The following letter arrived recently, signed by Barbara Young and seven other "Ladies of the Office." The tone was anger.
As other office ladies were watching a "soap" during lunch, several commercials ran for yeast infections and feminine products (including one that asked if we ruin our panties every month when we get our period), and I thought to myself about commercials I have seen very recently regarding birth control protection for women, particularly sponge or foam products.
We ladies discussed the ridiculousness of the networks not to run condom ads when they run so many feminine product ads. Is there really a difference between the two? If a commercial can imply the sometimes misfortunes of having a monthly period and body change, is it so wrong to suggest the seriousness of protected sex to the viewer, especially the younger viewer?
This seems to us to be discrimination of the sexes: It's OK to expose the female but don't you dare expose the male.
Letters are revealing.
From their signatures, I could tell that Young and her colleagues were so confident and, well . . . fresh . I wondered if they'd discovered Serenity, from Johnson & Johnson.
No, wait. I was getting mixed up. The mother-daughter dialogue about being "fresh" comes in a pastel-shaded commercial for Massengill "feminine wash." The Serenity commercial offers feminine bladder control. Or is that June Allyson for Attends, the undergarments with belts and that give you "the best protection you can buy"? After all, as another commercial notes, a gal just can't have enough "panty insurance."
Based on the pervasiveness of such patronizing commercials for feminine products, you do get the impression that the biggest problem facing contemporary women is not sexual harassment or inequality in the workplace or at home. It's seepage.
Are we seeing a conspiracy against female bodily fluids? Or perhaps, as ABC correspondent Judy Muller says, it's another case of "advertisers creating a problem so they can fix it."
For a second opinion, we make a brief detour to academia.
"This reveals the second-class status of women," says Nancy Fernandez, who teaches U.S. women's history at Cal State Northridge.
Marguerite Renner, who teaches women's history at Glendale Community College, sees something ominously subtle in ads aimed at women. "Some of them start out by representing the new way of thinking about women, but there are all kinds of subtle messages woven into that that bring back the old way of thinking about women."
A woman with a briefcase, perhaps, but one still dependent on such things as scents to be desirable? "I remember seeing an ad for strawberry-flavored douches," Renner says. "And I remember thinking about that message, that somehow we don't taste good if we don't coat ourselves with strawberry flavor."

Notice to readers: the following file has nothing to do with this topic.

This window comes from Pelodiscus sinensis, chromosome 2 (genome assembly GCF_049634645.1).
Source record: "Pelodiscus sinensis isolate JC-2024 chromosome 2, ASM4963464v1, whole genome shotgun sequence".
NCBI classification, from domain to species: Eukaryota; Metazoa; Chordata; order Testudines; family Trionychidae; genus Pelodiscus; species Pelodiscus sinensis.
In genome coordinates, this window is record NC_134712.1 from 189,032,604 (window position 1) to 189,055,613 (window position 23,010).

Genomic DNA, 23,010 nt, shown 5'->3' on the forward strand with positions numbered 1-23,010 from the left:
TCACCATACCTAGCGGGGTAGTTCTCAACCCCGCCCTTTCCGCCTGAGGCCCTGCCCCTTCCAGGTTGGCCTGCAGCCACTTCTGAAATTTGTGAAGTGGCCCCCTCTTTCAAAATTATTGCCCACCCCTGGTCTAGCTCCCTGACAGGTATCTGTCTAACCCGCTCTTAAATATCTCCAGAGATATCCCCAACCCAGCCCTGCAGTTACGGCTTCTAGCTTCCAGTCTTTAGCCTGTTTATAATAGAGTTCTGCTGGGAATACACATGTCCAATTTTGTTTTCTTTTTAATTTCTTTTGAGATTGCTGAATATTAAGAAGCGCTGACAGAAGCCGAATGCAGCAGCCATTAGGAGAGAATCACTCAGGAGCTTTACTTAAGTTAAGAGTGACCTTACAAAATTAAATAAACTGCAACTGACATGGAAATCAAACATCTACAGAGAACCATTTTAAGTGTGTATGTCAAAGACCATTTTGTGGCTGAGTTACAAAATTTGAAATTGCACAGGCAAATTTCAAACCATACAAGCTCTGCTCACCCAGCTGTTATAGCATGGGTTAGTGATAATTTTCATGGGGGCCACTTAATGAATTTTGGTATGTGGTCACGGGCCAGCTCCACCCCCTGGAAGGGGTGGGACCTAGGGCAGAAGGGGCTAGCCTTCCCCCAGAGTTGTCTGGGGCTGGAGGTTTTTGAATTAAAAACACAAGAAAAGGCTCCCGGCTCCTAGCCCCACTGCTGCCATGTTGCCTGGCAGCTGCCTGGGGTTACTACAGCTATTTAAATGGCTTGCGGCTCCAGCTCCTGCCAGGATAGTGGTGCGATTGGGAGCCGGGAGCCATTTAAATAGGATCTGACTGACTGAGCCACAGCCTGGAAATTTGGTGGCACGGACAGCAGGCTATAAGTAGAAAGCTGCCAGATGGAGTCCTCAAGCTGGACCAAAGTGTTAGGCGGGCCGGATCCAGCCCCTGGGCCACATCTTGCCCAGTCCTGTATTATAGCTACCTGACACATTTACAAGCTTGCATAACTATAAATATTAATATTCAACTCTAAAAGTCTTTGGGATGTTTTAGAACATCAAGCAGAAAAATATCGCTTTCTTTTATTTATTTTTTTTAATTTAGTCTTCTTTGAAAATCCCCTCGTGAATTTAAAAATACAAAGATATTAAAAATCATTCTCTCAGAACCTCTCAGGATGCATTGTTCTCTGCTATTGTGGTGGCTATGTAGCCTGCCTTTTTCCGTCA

Actually, it's Madison Avenue's philosophy that leaves a bad taste. "It's one more example of the way advertising is demeaning to women and treats them in the public marketplace in a way you can't get away with for men," Fernandez says. "We should also have more commercials for jock itch."
Wait a minute. That's hitting below the belt.
Which is exactly how Young, 23, and the other Ladies of the Office feel about commercials for feminine products directed at them. She was joined by one of her colleagues, Dana M. Sims, 30, when we chatted recently at a restaurant near the Beverly Hills leasing company where they work.
They told me they were not obsessed by "panty insurance." Noticing my jaw drop, they assured me they were not radical feminists. "We're pissed-off feminists," Sims said.
"Some of these commercials," Young began, "one is for (a sanitary napkin) that has wings that go over the sides of your panties."
"It's just that we don't have any secrets now," Sims complained. "Is nothing sacred?" Take some of those tampon commercials, for instance. "They stick one in a funnel and show you how it fills up with blue liquid," Young said.
Sims recalled watching a tampon commercial with her 7-year-old son. It showed one female admiring the energy of another who has had the smarts to use the brand being advertised at her time of the month. "I need roller skates to keep up with you," the envious friend says. "And now," added Sims, "my son wants to know how he can have roller skates and all those things."
"And those commercials that have the daughter ask her mother what to do when they're not feeling fresh," Young said. "Teen-age girls don't talk to their mothers about that. They don't even talk to their girlfriends about that."
The larger point, though, is not that most of these commercials for feminine products are idiotic and unreal, to say nothing of annoying (as further evidence of that we have those spots for Monistat 7 and Gyne-Lotrimin offering remedies for vaginal yeast infections: "You can cure yourself"--after an initial consultation with a physician).